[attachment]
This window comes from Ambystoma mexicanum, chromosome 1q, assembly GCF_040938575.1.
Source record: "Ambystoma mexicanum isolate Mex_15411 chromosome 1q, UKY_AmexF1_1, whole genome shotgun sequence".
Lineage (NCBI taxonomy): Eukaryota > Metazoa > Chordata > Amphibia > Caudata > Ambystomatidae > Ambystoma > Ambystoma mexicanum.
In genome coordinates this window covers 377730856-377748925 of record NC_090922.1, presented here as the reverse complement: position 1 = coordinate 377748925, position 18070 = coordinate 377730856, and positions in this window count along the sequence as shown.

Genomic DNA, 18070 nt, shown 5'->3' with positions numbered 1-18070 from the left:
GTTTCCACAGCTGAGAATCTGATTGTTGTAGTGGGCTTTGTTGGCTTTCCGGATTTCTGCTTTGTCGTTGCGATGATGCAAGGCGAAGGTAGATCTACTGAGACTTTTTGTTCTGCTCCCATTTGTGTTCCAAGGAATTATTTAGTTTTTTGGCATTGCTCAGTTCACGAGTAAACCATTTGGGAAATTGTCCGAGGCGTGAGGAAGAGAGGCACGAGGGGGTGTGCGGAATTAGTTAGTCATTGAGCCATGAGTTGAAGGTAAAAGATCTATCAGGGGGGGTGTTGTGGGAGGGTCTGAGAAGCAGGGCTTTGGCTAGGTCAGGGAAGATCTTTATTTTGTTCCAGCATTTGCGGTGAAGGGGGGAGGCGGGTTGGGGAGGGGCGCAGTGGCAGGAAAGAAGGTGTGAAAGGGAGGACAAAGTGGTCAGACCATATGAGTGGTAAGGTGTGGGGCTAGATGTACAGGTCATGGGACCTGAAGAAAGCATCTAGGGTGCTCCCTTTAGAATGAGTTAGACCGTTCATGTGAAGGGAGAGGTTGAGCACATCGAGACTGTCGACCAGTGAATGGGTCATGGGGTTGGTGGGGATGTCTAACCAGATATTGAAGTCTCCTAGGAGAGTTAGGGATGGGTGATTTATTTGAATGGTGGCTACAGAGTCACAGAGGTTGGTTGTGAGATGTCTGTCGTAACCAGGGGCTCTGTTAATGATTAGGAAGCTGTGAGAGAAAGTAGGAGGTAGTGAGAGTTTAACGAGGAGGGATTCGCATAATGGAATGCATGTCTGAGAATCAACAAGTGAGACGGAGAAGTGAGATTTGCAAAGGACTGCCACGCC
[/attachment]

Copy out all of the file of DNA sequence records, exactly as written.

This window comes from Ambystoma mexicanum, chromosome 1q, assembly GCF_040938575.1.
Source record: "Ambystoma mexicanum isolate Mex_15411 chromosome 1q, UKY_AmexF1_1, whole genome shotgun sequence".
Lineage (NCBI taxonomy): Eukaryota > Metazoa > Chordata > Amphibia > Caudata > Ambystomatidae > Ambystoma > Ambystoma mexicanum.
In genome coordinates this window covers 377730856-377748925 of record NC_090922.1, presented here as the reverse complement: position 1 = coordinate 377748925, position 18070 = coordinate 377730856, and positions in this window count along the sequence as shown.

Genomic DNA, 18070 nt, shown 5'->3' with positions numbered 1-18070 from the left:
GTTTCCACAGCTGAGAATCTGATTGTTGTAGTGGGCTTTGTTGGCTTTCCGGATTTCTGCTTTGTCGTTGCGATGATGCAAGGCGAAGGTAGATCTACTGAGACTTTTTGTTCTGCTCCCATTTGTGTTCCAAGGAATTATTTAGTTTTTTGGCATTGCTCAGTTCACGAGTAAACCATTTGGGAAATTGTCCGAGGCGTGAGGAAGAGAGGCACGAGGGGGTGTGCGGAATTAGTTAGTCATTGAGCCATGAGTTGAAGGTAAAAGATCTATCAGGGGGGGTGTTGTGGGAGGGTCTGAGAAGCAGGGCTTTGGCTAGGTCAGGGAAGATCTTTATTTTGTTCCAGCATTTGCGGTGAAGGGGGGAGGCGGGTTGGGGAGGGGCGCAGTGGCAGGAAAGAAGGTGTGAAAGGGAGGACAAAGTGGTCAGACCATATGAGTGGTAAGGTGTGGGGCTAGATGTACAGGTCATGGGACCTGAAGAAAGCATCTAGGGTGCTCCCTTTAGAATGAGTTAGACCGTTCATGTGAAGGGAGAGGTTGAGCACATCGAGACTGTCGACCAGTGAATGGGTCATGGGGTTGGTGGGGATGTCTAACCAGATATTGAAGTCTCCTAGGAGAGTTAGGGATGGGTGATTTATTTGAATGGTGGCTACAGAGTCACAGAGGTTGGTTGTGAGATGTCTGTCGTAACCAGGGGCTCTGTTAATGATTAGGAAGCTGTGAGAGAAAGTAGGAGGTAGTGAGAGTTTAACGAGGAGGGATTCGCATAATGGAATGCATGTCTGAGAATCAACAAGTGAGACGGAGAAGTGAGATTTGCAAAGGACTGCCACGCC